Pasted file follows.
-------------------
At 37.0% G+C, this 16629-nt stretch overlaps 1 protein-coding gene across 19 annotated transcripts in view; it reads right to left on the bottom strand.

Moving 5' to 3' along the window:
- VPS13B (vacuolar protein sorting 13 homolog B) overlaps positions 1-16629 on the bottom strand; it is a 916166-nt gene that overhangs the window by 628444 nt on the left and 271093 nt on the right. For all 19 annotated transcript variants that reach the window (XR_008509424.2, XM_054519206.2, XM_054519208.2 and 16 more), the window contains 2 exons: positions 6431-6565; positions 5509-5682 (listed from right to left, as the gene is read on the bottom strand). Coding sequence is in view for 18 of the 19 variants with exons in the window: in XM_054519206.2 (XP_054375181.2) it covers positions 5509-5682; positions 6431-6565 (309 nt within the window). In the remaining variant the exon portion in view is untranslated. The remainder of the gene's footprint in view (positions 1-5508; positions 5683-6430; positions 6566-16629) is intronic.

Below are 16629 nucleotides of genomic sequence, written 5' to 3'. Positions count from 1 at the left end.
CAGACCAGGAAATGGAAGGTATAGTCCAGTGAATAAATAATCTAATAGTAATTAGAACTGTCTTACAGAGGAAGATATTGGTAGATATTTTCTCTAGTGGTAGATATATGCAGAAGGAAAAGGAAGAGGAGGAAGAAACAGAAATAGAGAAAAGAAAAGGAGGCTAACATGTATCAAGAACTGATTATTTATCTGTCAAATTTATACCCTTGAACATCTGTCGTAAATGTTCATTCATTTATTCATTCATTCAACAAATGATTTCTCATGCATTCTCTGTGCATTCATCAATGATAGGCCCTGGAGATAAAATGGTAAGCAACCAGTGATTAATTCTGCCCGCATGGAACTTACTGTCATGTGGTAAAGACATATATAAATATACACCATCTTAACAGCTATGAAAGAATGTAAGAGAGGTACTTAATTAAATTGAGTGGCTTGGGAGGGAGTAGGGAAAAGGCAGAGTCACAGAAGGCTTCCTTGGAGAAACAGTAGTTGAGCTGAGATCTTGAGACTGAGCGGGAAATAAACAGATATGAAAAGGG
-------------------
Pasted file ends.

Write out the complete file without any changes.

At 37.0% G+C, this 16629-nt stretch overlaps 1 protein-coding gene across 19 annotated transcripts in view; it reads right to left on the bottom strand.

Moving 5' to 3' along the window:
- VPS13B (vacuolar protein sorting 13 homolog B) overlaps positions 1-16629 on the bottom strand; it is a 916166-nt gene that overhangs the window by 628444 nt on the left and 271093 nt on the right. For all 19 annotated transcript variants that reach the window (XR_008509424.2, XM_054519206.2, XM_054519208.2 and 16 more), the window contains 2 exons: positions 6431-6565; positions 5509-5682 (listed from right to left, as the gene is read on the bottom strand). Coding sequence is in view for 18 of the 19 variants with exons in the window: in XM_054519206.2 (XP_054375181.2) it covers positions 5509-5682; positions 6431-6565 (309 nt within the window). In the remaining variant the exon portion in view is untranslated. The remainder of the gene's footprint in view (positions 1-5508; positions 5683-6430; positions 6566-16629) is intronic.

Below are 16629 nucleotides of genomic sequence, written 5' to 3'. Positions count from 1 at the left end.
CAGACCAGGAAATGGAAGGTATAGTCCAGTGAATAAATAATCTAATAGTAATTAGAACTGTCTTACAGAGGAAGATATTGGTAGATATTTTCTCTAGTGGTAGATATATGCAGAAGGAAAAGGAAGAGGAGGAAGAAACAGAAATAGAGAAAAGAAAAGGAGGCTAACATGTATCAAGAACTGATTATTTATCTGTCAAATTTATACCCTTGAACATCTGTCGTAAATGTTCATTCATTTATTCATTCATTCAACAAATGATTTCTCATGCATTCTCTGTGCATTCATCAATGATAGGCCCTGGAGATAAAATGGTAAGCAACCAGTGATTAATTCTGCCCGCATGGAACTTACTGTCATGTGGTAAAGACATATATAAATATACACCATCTTAACAGCTATGAAAGAATGTAAGAGAGGTACTTAATTAAATTGAGTGGCTTGGGAGGGAGTAGGGAAAAGGCAGAGTCACAGAAGGCTTCCTTGGAGAAACAGTAGTTGAGCTGAGATCTTGAGACTGAGCGGGAAATAAACAGATATGAAAAGGG